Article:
Creative Spaces: Artist Mel Kadel
Artist Mel Kadel works carefully with hand stained paper to create multi-layered, intensely intricate pieces at her studio in California. Milk Made sent rove reporter Mike Abu to discover both her unique studio and how this methodical artist regards her work.
When we showed up to Mel Kadel’s cabin tucked deep in a canyon above Echo Park, the first thing that struck me was the ping pong table sitting in the driveway.
“Ping-pong table…” I muttered to Milk Made’s Kalvin Lazarte, “… cool.”
There’s something trustworthy about a person who owns a ping-pong table. It’s hard to necessarily define, but when I see a dusted off table sitting in close proximity to any creative workspace, I know there’s a serious artist nearby. That’s just kind of the way it goes—for whatever reason, ping-pong just happens to be the preferential sport for creative people. Somebody should look into that.
Mel was on the porch working on a project for her new art show, patiently painting cherries on a character’s blouse. Her boyfriend, artist Travis Millard, sat drinking coffee in the front room, working on his own projects. A slight breeze blew through the leaves as she began to describe her home.
Her house is an old cabin lots of history. Apparently, the kitchen was originally a stagecoach that had been chopped off and built into the side of the home in the 1920s. The wagon had been dragged there by Amy McPherson, a fiery Christian fundamentalist who founded the nearby Foursquare Church. The entire house was an intriguing mix of art and eccentricity, with eye-catching drawings hung above floors tilting in odd directions. Charles Bukowski had lived in a cabin close enough to sling a rock to, and so had his editor from Black Sparrow. Steely Dan wrote “Betty Don’t Lose That Number” next door. Ernest Hemingway had also occupied one of the homes nearby for a short time. There was clearly some creative electricity in the general vicinity.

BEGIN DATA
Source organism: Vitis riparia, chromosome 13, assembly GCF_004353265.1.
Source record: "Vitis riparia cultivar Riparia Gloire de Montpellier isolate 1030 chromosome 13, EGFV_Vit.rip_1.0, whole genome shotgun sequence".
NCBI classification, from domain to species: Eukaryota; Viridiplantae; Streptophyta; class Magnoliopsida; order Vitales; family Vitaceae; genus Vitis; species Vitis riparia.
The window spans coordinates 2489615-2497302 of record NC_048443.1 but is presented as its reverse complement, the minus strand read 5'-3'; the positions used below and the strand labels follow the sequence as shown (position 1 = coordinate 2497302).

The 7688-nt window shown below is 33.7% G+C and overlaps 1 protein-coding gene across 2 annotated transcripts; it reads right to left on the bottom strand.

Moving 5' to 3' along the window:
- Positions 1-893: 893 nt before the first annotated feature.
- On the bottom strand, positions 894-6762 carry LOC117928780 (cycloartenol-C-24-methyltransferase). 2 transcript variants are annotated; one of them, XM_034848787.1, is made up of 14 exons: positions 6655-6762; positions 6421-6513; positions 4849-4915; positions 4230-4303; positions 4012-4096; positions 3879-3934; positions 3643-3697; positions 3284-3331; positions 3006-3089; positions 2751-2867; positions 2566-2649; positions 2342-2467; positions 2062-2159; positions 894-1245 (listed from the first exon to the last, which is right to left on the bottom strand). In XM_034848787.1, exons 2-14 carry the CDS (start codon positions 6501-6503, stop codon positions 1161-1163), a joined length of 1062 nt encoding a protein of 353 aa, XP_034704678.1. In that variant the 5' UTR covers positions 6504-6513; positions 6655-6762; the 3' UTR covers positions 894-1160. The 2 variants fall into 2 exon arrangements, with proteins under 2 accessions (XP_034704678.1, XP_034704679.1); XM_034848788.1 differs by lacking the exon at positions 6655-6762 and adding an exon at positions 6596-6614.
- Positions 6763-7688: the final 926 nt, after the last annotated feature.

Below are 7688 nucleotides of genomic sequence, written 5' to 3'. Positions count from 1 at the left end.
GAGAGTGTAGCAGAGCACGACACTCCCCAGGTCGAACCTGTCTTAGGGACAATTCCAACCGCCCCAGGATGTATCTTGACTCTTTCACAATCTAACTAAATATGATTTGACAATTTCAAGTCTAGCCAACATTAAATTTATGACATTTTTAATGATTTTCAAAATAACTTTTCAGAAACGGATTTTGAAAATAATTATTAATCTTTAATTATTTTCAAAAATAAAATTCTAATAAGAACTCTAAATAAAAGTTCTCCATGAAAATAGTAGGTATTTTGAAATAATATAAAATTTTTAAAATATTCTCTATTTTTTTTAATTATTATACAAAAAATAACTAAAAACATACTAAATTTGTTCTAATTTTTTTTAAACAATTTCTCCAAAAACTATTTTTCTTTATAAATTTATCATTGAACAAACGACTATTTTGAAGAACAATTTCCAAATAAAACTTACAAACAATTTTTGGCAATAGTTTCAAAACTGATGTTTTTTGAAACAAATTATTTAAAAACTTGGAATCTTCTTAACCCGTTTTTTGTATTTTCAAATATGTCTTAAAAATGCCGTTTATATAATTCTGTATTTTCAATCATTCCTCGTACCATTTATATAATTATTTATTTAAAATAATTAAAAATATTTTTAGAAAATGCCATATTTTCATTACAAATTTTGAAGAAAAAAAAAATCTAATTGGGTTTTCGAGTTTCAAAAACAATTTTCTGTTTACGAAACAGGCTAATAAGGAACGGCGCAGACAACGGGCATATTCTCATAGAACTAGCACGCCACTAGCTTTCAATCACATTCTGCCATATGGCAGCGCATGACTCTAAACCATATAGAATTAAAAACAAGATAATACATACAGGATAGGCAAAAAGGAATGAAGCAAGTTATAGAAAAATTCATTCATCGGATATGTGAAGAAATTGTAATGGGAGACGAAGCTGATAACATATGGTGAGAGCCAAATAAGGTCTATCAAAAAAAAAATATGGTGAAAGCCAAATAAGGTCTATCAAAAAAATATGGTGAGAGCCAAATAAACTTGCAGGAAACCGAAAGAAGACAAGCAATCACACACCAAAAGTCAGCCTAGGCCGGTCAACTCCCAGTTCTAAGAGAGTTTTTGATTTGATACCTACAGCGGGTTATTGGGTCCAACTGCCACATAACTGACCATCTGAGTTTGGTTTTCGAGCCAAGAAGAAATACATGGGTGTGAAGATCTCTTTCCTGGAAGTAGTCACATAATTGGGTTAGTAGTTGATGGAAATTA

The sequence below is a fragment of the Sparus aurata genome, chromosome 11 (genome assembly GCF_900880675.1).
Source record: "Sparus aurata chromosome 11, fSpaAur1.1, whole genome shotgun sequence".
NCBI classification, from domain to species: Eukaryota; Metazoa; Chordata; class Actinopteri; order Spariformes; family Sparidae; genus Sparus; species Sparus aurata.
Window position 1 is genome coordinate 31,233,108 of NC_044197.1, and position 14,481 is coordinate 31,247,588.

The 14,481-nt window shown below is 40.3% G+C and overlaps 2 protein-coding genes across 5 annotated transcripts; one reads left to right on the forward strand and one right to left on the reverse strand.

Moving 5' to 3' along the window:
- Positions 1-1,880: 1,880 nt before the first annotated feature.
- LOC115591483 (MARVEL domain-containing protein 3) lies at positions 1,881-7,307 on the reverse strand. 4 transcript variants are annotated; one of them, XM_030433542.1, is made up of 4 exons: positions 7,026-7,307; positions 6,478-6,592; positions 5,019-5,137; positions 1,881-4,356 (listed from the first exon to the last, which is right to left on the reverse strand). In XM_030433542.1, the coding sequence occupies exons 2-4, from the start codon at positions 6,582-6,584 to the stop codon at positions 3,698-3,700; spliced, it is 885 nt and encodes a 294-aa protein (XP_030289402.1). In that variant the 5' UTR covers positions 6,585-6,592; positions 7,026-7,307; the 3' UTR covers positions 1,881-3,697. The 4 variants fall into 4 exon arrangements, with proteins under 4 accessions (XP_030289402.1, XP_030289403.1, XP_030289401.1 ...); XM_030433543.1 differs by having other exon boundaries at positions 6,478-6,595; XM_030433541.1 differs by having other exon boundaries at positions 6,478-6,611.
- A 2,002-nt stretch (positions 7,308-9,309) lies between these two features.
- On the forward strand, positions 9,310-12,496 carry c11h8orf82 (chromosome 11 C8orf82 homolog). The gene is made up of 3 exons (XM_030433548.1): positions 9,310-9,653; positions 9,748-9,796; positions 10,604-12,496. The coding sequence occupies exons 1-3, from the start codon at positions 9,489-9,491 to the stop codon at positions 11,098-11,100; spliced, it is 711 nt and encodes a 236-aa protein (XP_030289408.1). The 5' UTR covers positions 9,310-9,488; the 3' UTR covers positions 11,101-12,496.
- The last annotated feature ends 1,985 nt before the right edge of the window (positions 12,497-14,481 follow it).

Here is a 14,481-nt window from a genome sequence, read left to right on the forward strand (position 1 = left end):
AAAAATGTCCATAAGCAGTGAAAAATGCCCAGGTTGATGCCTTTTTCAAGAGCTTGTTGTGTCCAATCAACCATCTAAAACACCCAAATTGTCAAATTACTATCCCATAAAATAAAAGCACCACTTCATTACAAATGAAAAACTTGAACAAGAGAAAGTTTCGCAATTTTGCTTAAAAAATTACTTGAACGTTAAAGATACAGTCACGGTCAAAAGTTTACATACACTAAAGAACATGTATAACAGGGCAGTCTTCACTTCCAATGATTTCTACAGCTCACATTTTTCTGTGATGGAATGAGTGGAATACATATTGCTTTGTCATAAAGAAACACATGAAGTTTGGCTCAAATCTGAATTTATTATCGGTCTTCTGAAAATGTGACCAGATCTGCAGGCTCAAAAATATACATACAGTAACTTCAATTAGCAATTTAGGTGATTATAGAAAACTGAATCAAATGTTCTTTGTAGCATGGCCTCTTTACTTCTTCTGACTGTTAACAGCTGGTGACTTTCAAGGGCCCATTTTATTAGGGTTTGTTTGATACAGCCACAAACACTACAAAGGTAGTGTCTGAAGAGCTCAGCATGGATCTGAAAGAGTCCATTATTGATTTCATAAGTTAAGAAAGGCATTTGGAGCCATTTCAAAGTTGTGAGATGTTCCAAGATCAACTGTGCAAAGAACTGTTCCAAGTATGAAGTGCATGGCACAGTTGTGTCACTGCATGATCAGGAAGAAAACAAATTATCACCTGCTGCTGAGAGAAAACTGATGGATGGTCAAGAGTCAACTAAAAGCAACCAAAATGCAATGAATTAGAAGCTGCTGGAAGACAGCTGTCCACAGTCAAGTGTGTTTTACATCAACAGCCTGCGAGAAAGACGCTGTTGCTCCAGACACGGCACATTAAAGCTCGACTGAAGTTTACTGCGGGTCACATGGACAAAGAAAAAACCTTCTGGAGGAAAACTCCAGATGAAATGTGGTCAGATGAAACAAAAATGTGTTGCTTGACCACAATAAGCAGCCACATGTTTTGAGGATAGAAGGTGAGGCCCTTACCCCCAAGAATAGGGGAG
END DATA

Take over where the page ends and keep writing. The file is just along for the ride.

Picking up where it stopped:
She took us inside and gave us a glimpse of what she’d been working on, and everyone unfamiliar was instantly dumbstruck. Her art was just sort of amazing. The colors in her work fade beautifully into one another. Her body of work is filled with timeless pieces that conjure up a beastless version of Where the Wild Things Are and an untroubled method of individual expression.